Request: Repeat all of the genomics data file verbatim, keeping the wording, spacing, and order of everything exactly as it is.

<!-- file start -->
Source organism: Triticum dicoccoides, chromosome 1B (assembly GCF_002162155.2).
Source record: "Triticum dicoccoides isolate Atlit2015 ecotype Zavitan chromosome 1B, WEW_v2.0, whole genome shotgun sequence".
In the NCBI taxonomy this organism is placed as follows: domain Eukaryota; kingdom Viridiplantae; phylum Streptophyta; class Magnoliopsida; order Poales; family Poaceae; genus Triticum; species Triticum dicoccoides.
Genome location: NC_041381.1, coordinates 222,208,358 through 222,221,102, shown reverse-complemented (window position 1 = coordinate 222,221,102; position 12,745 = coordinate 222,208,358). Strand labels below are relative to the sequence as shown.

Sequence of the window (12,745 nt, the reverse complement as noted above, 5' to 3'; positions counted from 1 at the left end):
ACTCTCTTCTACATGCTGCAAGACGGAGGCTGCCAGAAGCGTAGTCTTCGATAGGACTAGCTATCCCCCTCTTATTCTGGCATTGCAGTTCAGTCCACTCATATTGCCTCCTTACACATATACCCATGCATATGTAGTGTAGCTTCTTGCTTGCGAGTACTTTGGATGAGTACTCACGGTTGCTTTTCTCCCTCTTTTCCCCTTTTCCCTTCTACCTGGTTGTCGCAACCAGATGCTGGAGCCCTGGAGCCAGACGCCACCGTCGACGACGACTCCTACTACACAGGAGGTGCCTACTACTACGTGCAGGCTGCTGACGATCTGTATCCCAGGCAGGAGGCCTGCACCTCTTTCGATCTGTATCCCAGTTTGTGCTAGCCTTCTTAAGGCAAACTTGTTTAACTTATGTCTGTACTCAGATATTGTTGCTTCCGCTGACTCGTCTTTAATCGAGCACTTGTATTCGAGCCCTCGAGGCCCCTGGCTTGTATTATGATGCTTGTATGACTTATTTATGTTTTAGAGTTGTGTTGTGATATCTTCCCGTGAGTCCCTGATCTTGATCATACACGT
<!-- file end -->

Source organism: Triticum dicoccoides, chromosome 1B (assembly GCF_002162155.2).
Source record: "Triticum dicoccoides isolate Atlit2015 ecotype Zavitan chromosome 1B, WEW_v2.0, whole genome shotgun sequence".
In the NCBI taxonomy this organism is placed as follows: domain Eukaryota; kingdom Viridiplantae; phylum Streptophyta; class Magnoliopsida; order Poales; family Poaceae; genus Triticum; species Triticum dicoccoides.
Genome location: NC_041381.1, coordinates 222,208,358 through 222,221,102, shown reverse-complemented (window position 1 = coordinate 222,221,102; position 12,745 = coordinate 222,208,358). Strand labels below are relative to the sequence as shown.

Sequence of the window (12,745 nt, the reverse complement as noted above, 5' to 3'; positions counted from 1 at the left end):
ACTCTCTTCTACATGCTGCAAGACGGAGGCTGCCAGAAGCGTAGTCTTCGATAGGACTAGCTATCCCCCTCTTATTCTGGCATTGCAGTTCAGTCCACTCATATTGCCTCCTTACACATATACCCATGCATATGTAGTGTAGCTTCTTGCTTGCGAGTACTTTGGATGAGTACTCACGGTTGCTTTTCTCCCTCTTTTCCCCTTTTCCCTTCTACCTGGTTGTCGCAACCAGATGCTGGAGCCCTGGAGCCAGACGCCACCGTCGACGACGACTCCTACTACACAGGAGGTGCCTACTACTACGTGCAGGCTGCTGACGATCTGTATCCCAGGCAGGAGGCCTGCACCTCTTTCGATCTGTATCCCAGTTTGTGCTAGCCTTCTTAAGGCAAACTTGTTTAACTTATGTCTGTACTCAGATATTGTTGCTTCCGCTGACTCGTCTTTAATCGAGCACTTGTATTCGAGCCCTCGAGGCCCCTGGCTTGTATTATGATGCTTGTATGACTTATTTATGTTTTAGAGTTGTGTTGTGATATCTTCCCGTGAGTCCCTGATCTTGATCATACACGT